Nope. Not a problem. I drink, but only rarely and only a little. I didn't drink at any of my interviews. Just order a soda or tea if you're out at a bar. Otherwise, just decline politely if offered an alcoholic beverage. People understand and at worst you'll get a little joking about it. Lots of people don't drink for personal or religious reasons.

On the other hand, for others who DO drink, limit it to a single weak drink... be responsible and don't get wasted. That's only asking for rejection.

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Just now, biotechie said:

Nope. Not a problem. I drink, but only rarely and only a little. I didn't drink at any of my interviews. Just order a soda or tea if you're out at a bar. Otherwise, just decline politely if offered an alcoholic beverage. People understand and at worst you'll get a little joking about it. Lots of people don't drink for personal or religious reasons.

On the other hand, for others who DO drink, limit it to a single weak drink... be responsible and don't get wasted. That's only asking for rejection.

Thanks!  I just don't want them to think I am prudish or anything so that is great to hear.  

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Great info regarding interview. Iam an international student ,i have applied for MS in CS UP TO 10 grad schools.

 I have a question ,i had an interview on Skype with the POI mentioned in SOP. I had applied for MS in CS.The interview lasted for just 10 minutes, he asked me about my summer internship , he asked about other places i had visited, last he asked me if i had any questions for him./

Its almost one week since i had this interview, still nothing was heard from them yet. What does it indicate? 

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1 hour ago, sasya said:

Great info regarding interview. Iam an international student ,i have applied for MS in CS UP TO 10 grad schools.

 I have a question ,i had an interview on Skype with the POI mentioned in SOP. I had applied for MS in CS.The interview lasted for just 10 minutes, he asked me about my summer internship , he asked about other places i had visited, last he asked me if i had any questions for him./

Its almost one week since i had this interview, still nothing was heard from them yet. What does it indicate? 

Possibly nothing. Odds are they had other applicants to interview. Usually the admissions committee all gets together and reviews applicants after a set number have been interviewed. Then they decide who gets an offer, wait list, or rejection. They'll let the admits know as soon as they meet, but may not let the others know right away until they have an idea of who will accept their offer.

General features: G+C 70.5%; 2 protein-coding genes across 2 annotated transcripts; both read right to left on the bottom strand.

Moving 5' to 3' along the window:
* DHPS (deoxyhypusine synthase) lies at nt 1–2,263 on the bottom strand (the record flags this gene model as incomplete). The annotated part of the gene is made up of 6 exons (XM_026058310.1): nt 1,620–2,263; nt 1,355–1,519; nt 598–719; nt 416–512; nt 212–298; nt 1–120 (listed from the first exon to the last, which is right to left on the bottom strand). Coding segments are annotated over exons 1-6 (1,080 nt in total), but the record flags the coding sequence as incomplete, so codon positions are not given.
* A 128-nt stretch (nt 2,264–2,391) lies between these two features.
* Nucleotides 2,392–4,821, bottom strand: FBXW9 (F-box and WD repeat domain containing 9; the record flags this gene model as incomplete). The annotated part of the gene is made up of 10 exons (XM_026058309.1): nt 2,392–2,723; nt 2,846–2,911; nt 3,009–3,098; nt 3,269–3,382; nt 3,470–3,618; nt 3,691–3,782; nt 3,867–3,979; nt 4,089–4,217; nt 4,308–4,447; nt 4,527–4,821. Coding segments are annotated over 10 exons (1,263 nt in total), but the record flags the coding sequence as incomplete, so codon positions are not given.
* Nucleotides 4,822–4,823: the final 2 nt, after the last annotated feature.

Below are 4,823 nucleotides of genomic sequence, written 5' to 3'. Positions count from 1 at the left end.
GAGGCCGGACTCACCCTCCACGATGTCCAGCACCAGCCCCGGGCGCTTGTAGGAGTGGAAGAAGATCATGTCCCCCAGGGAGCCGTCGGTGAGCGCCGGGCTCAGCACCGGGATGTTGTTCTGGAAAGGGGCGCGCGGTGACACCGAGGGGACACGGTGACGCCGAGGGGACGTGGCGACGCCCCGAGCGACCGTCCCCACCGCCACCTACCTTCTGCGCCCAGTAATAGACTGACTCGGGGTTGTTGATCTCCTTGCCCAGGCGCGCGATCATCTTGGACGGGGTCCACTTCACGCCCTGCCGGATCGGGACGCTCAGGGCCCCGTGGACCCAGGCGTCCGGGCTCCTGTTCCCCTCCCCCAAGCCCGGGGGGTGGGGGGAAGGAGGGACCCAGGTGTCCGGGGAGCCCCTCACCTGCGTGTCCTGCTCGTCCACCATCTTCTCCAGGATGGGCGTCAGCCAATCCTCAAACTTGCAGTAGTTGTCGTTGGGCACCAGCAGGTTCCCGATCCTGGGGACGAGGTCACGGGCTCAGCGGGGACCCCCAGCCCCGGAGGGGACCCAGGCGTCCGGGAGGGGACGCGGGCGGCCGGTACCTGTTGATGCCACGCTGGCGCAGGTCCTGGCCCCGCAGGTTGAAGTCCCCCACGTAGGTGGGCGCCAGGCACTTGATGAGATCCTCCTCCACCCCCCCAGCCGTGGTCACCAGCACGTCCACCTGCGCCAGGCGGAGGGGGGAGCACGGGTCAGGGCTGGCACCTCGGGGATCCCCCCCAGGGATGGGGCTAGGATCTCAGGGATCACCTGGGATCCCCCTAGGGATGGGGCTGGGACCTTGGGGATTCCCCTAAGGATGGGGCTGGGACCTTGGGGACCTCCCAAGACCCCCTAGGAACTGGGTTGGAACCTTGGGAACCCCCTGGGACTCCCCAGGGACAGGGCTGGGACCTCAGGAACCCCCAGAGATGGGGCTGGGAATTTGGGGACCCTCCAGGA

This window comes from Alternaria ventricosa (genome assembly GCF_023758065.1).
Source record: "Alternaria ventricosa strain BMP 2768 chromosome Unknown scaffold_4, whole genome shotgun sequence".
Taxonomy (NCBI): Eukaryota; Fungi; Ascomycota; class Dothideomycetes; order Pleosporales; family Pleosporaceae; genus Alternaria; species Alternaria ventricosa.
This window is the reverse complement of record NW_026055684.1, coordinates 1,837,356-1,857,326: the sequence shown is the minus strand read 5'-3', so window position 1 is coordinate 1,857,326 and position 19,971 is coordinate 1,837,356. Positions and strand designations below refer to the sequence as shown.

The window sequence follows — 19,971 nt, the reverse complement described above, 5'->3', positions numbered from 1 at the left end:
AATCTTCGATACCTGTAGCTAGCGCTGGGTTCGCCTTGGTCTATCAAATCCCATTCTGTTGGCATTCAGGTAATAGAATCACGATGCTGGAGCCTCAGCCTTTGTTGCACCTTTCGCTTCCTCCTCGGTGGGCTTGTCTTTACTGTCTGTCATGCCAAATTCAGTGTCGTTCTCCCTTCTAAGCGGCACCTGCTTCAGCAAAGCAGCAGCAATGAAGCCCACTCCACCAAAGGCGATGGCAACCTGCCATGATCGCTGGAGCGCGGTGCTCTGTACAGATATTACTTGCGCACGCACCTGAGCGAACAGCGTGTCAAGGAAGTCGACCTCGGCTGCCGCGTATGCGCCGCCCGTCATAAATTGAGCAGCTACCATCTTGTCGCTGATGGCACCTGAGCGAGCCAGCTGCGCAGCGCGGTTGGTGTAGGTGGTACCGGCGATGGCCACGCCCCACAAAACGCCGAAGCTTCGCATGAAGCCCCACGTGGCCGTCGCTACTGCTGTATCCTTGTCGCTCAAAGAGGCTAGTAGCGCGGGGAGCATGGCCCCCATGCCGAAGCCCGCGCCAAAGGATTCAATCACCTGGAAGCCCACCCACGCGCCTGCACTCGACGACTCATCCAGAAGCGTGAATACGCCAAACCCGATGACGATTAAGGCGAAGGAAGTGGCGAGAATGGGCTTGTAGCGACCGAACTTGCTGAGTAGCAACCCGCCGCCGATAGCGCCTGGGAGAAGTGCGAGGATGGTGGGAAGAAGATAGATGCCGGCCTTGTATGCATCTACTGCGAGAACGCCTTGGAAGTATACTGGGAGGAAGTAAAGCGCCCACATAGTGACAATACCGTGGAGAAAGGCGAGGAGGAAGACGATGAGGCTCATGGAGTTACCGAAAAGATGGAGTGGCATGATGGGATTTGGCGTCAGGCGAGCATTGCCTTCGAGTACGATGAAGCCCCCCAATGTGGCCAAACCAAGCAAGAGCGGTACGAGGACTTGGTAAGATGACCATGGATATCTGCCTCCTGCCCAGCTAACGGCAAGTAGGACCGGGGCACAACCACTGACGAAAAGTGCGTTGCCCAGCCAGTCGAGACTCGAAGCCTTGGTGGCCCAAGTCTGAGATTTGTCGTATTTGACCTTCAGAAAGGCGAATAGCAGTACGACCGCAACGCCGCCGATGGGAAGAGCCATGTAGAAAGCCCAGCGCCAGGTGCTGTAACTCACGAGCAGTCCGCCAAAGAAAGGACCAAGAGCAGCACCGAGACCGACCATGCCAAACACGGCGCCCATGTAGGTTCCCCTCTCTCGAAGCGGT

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Any advice on how to win over professors who you will probably not end up working with? If you are somewhat certain about wanting to join a specific lab, how do you have a positive interview with the professors who you may not even do a rotation with? Do you guys have strategies for expressing (or even feigning) some interest in their work? Are there certain types of intra-faculty politics to watch out for in these situations?

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10 hours ago, dvwz said:

Any advice on how to win over professors who you will probably not end up working with? If you are somewhat certain about wanting to join a specific lab, how do you have a positive interview with the professors who you may not even do a rotation with? Do you guys have strategies for expressing (or even feigning) some interest in their work? Are there certain types of intra-faculty politics to watch out for in these situations?

The worst thing you can do in science is go to interview at a school where there is only one professor you want to work with. There should be several labs you would be interested in, otherwise you've made your scope of interest too tight. I ended up joining a lab in a completely different field, and it is a great idea as I will return to my field in post-doc, where it will really matter.

Regardless, most professors who interview you at interviews aren't looking for someone to join their labs. They're vetting you for the adcom. They want to know you can be a good scientist and that you know what you're getting into. You're always going to have to talk about research that isn't your favorite throughout your life as a scientist. You still need to read their research, but try to find the interesting parts about it, maybe things that are more similar to what you like or have researched in the past. Pay attention when they have a science conversation with you and ask questions.

I'm not sure what you mean about "intra-faculty politics"... my experiences were that all of the professors and students wanted to get to know me regardless of what I was interested in.